Definition: The energy symbol
is the potential of the universe(s).
is all that is and all that could possibly be.
is so bounteous it can usefully be considered a constant (It cannot be
created or destroyed.) and it continually transforms (The universe(s) is
Energy is manifest in myriad transient forms, which exist for the period that the energy flows sustaining it remain relatively in balance. Examples:
Energy is paradox: energy is all forms and no form is energy. We deny reality (the universal change) when we symbolize a form or group of forms as energy.
we give each form a symbol according to its unique properties we are
better able to reflect reality and enjoy greater harmony with all.
form can be observed from many perspectives, including its thermal,
gravitational, electromagnetic, kinetic, chemical and other potentials.
beings are integral to the universal flux and are mortal beings. Thus we
live in uncertainly and cannot know the full potential. Our act of
observing affects the observed in ways we cannot know.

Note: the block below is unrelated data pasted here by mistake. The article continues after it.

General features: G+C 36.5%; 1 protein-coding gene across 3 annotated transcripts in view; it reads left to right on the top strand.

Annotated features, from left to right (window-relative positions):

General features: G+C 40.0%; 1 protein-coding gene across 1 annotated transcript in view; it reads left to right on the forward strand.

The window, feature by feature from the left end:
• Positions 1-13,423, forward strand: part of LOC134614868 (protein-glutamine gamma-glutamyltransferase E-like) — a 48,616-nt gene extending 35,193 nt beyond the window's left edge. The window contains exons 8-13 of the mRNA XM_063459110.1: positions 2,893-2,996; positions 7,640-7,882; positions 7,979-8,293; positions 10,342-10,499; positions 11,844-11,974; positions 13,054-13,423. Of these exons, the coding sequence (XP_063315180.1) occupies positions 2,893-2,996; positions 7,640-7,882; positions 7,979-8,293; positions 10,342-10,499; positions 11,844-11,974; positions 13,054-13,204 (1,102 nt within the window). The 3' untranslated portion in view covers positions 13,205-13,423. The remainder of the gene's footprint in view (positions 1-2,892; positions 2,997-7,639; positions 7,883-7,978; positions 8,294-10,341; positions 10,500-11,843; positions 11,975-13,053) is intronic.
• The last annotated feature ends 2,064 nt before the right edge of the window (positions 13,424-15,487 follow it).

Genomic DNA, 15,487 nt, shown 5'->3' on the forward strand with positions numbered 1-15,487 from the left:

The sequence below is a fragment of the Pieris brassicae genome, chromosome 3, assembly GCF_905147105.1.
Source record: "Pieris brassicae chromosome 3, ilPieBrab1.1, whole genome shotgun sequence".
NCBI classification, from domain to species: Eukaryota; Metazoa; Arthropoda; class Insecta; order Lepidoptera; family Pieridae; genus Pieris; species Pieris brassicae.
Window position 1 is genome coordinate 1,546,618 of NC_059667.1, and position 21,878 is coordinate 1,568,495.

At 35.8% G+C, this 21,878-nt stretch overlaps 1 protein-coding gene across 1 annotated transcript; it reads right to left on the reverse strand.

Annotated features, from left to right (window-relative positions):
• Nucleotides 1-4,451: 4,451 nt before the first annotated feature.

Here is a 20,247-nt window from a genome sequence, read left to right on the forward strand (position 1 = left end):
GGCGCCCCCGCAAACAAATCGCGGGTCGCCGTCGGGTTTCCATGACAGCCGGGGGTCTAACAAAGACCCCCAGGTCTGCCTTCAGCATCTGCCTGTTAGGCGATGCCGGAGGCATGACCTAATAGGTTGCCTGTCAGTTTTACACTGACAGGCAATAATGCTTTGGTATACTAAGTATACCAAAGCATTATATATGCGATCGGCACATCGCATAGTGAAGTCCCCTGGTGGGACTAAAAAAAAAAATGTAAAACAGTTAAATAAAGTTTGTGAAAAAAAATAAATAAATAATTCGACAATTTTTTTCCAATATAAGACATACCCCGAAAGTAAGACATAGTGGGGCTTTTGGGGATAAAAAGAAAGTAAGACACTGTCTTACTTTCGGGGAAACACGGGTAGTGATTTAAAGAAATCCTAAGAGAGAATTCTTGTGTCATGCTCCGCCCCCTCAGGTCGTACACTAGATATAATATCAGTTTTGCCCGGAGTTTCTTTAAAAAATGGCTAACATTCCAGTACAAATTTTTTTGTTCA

any moment only a trace amount of the potential is actualized or
realized. The vast bulk of the incredibly bounteous possibilities remain
unrealized. We are each sentient of only a trace amount that of that
which is realized.
Our awareness of the possibilities affects how the potential is manifest. In other words our thoughts and feelings are actions within the universal flux of potential actions.Example:
Energy is the potential of the universe(s) and is manifest in myriad forms. Give each form its own symbol so it can be more fully known. Do this and our children can better know the bounteous nature of energy and enjoy the vitality of its transformations.
from Late Latin energ
from Greek energeia,
active : en-,
in, at; see en-2 + ergon, work; see werg-
in Indo-European roots.]
*[Middle English potencial, from Old French potenciel, from Late Latin potenti lis, powerful, from Latin potentia, power, from pot ns, potent-, present participle of posse, to be able; see potent.]*[Middle English, from Old French univers, from Latin niversum, from neuter of niversus, whole : nus, one; see oi-no- in Indo-European roots + versus, past participle of vertere, to turn; see wer-2 in Indo-European roots.]
Page last updated: July 2010